Biden’s 2022 climate test

President Joe Biden gives remarks in Statuary Hall of the U.S Capitol in Washington, D.C., on Thursday, January 6, 2022 to mark the year anniversary of the attack on the Capitol.
Greg Nash

In 2021, President Biden took much-needed steps to tackle climate change and reverse four years of fossil fuel largesse from former President Trump.

Biden’s task for 2022: Prove to the country and the world that the United States can achieve his goal of cutting emissions in half this decade.

One key test of Biden’s climate resolve in 2022: liquified natural gas (LNG). The clock is ticking for Biden to get in front of the next wave of LNG expansions and out from under the fossil fuel roadmap engineered by the Trump administration.

In December, the United States became the world’s top LNG exporter. While Biden is unlikely to shut off the LNG spigots, he is now confronted with industry plans for a massive LNG expansion that if left unchecked would increase export capacity five-fold above this year’s record-breaking levels.

Biden has a responsibility under the law to only permit LNG export projects that are in the “public interest.” Many LNG companies are asking Biden for extensions after missing deadlines for permits handed out by the Trump administration, which cooked the books in favor of rubber stamping LNG projects and exempted LNG projects from National Environmental Policy Act (NEPA).

Biden can and must do better. Biden can ensure that the proposed new wave of LNG facilities are evaluated against not only the president’s climate goals, but also his environmental justice commitments and the impact of exports on domestic energy prices.

Evaluated fairly, LNG permits will fail the “public interest” test.

Building expensive liquefaction facilities to export record-breaking amounts of fossil fuel is a big bet against the world meeting the climate goals set at the recent UN climate summit in Glasgow. LNG export facilities cost tens of billions of dollars on the expectation that they will run for decades. The climate math simply doesn’t add up if we are serious about meeting the goals of the Paris climate agreement, as well as the Biden-led Global Methane Pledge

According to the International Energy Agency’s (IEA’s) “Net Zero by 2050 report, global LNG use must peak by 2025 and rapidly decline thereafter if we are to meet science-based climate goals. IEA warns that LNG liquefaction facilities already under construction are not needed and will produce more LNG than the world can afford to burn.

In other words, a new wave of US LNG export facilities would likely be short-lived investments that leave workers and entire communities, as well as investors, stranded when they shutter.

LNG is a triple threat to the climate: upstream methane emissions, an energy-intensive liquefaction process and CO2 emissions upon combustion combine to make LNG one of the dirtiest fuels on the planet, erasing any perceived benefit over coal and undermining the buildout of renewable energy sources.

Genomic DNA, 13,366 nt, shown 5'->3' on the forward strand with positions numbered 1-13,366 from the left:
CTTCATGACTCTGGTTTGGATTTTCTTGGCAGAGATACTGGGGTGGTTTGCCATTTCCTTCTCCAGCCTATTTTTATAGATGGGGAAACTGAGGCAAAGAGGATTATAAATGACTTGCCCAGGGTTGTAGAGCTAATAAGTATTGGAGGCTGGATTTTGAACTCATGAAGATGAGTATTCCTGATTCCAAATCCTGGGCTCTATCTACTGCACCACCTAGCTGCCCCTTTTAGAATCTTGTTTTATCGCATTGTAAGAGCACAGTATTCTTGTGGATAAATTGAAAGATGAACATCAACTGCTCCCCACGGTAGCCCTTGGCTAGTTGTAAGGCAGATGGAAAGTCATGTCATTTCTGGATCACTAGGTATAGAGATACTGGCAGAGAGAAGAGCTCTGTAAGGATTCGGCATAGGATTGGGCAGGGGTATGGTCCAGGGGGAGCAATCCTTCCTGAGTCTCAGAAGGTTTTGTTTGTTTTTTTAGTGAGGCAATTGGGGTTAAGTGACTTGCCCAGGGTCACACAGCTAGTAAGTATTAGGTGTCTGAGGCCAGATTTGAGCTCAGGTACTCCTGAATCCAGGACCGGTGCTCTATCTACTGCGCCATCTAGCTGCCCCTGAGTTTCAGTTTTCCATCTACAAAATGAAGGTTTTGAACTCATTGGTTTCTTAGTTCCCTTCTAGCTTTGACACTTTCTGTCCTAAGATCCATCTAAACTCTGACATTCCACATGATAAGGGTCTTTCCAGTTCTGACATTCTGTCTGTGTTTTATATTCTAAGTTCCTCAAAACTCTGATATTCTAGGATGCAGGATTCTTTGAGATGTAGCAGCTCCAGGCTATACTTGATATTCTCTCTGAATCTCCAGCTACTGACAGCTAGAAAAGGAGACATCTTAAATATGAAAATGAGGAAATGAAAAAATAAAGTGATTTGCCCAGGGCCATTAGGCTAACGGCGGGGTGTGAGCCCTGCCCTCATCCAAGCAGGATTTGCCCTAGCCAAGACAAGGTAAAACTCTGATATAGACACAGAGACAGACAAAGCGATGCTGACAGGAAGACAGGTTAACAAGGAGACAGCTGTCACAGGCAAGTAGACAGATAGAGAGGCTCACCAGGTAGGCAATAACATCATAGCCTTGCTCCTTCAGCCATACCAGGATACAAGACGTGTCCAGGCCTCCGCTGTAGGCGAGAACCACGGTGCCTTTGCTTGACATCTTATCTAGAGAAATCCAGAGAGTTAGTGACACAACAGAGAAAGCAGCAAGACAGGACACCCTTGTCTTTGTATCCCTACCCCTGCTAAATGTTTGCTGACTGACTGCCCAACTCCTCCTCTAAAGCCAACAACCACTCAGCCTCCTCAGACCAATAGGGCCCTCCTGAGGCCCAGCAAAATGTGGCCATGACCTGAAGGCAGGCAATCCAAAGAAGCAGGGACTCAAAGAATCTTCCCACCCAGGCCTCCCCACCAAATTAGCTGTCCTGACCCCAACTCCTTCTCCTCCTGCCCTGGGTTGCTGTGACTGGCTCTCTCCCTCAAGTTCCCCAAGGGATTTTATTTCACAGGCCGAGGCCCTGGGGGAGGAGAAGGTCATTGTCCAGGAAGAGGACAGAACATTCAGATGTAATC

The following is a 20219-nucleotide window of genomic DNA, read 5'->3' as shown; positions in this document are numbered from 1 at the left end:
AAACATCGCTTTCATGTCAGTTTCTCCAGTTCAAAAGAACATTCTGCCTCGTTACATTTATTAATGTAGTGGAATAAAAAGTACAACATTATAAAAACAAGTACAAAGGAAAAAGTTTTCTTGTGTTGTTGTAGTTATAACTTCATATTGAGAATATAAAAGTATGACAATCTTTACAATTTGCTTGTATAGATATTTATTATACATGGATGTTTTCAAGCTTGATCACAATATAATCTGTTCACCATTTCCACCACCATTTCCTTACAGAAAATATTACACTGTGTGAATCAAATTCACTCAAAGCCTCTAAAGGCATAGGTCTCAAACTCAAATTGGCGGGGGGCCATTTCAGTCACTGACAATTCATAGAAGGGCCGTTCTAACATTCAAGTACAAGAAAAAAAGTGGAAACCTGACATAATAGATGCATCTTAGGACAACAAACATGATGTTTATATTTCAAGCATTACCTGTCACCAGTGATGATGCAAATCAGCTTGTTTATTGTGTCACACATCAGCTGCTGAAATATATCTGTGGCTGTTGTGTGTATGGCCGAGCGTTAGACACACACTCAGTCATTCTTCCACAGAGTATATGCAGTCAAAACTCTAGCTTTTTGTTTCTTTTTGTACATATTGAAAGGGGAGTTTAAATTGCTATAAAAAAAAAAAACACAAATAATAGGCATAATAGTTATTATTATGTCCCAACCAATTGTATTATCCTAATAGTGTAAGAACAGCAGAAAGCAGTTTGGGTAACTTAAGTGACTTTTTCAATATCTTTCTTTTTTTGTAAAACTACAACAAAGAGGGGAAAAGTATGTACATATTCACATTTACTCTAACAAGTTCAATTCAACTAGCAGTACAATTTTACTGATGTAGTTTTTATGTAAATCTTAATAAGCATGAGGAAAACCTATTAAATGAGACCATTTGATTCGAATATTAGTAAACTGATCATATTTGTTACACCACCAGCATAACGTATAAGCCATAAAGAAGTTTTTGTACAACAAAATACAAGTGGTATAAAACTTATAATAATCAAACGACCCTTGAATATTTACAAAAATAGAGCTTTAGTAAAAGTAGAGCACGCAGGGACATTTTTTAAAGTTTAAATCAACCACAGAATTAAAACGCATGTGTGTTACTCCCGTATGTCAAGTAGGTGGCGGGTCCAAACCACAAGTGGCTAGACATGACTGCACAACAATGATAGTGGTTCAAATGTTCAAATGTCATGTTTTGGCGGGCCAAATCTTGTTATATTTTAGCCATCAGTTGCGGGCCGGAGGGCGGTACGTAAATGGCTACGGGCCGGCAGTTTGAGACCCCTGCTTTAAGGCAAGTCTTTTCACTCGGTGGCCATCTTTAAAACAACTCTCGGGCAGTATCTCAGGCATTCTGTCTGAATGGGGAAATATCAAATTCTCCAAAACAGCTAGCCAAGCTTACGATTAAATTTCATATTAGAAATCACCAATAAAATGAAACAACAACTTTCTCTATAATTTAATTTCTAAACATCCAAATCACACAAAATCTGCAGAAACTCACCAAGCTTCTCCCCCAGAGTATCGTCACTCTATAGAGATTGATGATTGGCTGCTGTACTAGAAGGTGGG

In fact, the emissions from extraction, transport, liquefaction and re-gasification of LNG almost equal the emissions produced from burning the product, effectively doubling its climate impact.

The LNG industry knows it is in trouble and has been increasingly touting “carbon-neutral LNG.” This smells a lot like the “clean coal” marketing campaign that put wishful thinking ahead of climate reality. “Experts can’t make the math work,” reports Bloomberg Green.

Frontline communities are leading the fight against LNG facilities, which are being developed in communities of color and low-income communities that have been disproportionately bearing the brunt of toxic industrial pollution. Environmental justice leaders are urging the Biden administration to defend “sacrifice zones” against “the massive build-out of liquid natural gas facilities that further threaten these communities.”

American consumers and manufacturers are fed up with the inflationary impact that the recent surge in LNG exports has had on gas prices here at home. At a recent hearing, Sen. Joe Manchin (D-W.Va.), a normally reliable supporter of the gas industry, sounded the alarm that LNG is causing consumers to “pay a higher price here so that companies are allowed to export their products and make higher profit overseas.”

LNG exports are “clearly putting a burden on U.S. businesses and homeowners,” Energy Information Administration’s Acting Administrator Stephen Nalley confirmed at the hearing.

The LNG debate within the Biden administration could swing either way in 2022. Some Democrats strongly favor LNG as a diplomatic tool. Those arguments fade, however, when looking at the central issue facing Biden: whether to greenlight the next wave of LNG expansions.

The long-term contracts that are spurring plans for new export capacity are coming from China, not NATO allies. In 2021, U.S. LNG exports to China tripled as they became the world’s biggest importer of LNG. European nations have also started rejecting U.S. LNG contracts as inconsistent with their own climate goals.

At the Glasgow climate summit, Biden told the world that “the profound questions before us, it’s simple: Will we act?”

We must. Not only when it is diplomatically convenient, but whenever the climate science and math are clear.

The year 2022 is Biden’s opportunity to stop the rush to expand U.S. LNG exports before it’s too late.

Jeremy Symons is principal of Symons Public Affairs. He was the project manager of Climate 21, a blueprint for “whole-of-government” presidential climate leadership. He previously worked at Environmental Defense Fund and for Democrats in the United States Senate.

Tags carbon emissions Climate change COP26 Donald Trump Fossil fuels fracking Global warming Jeremy Symons Joe Biden Joe Manchin LNG Methane Natural gas

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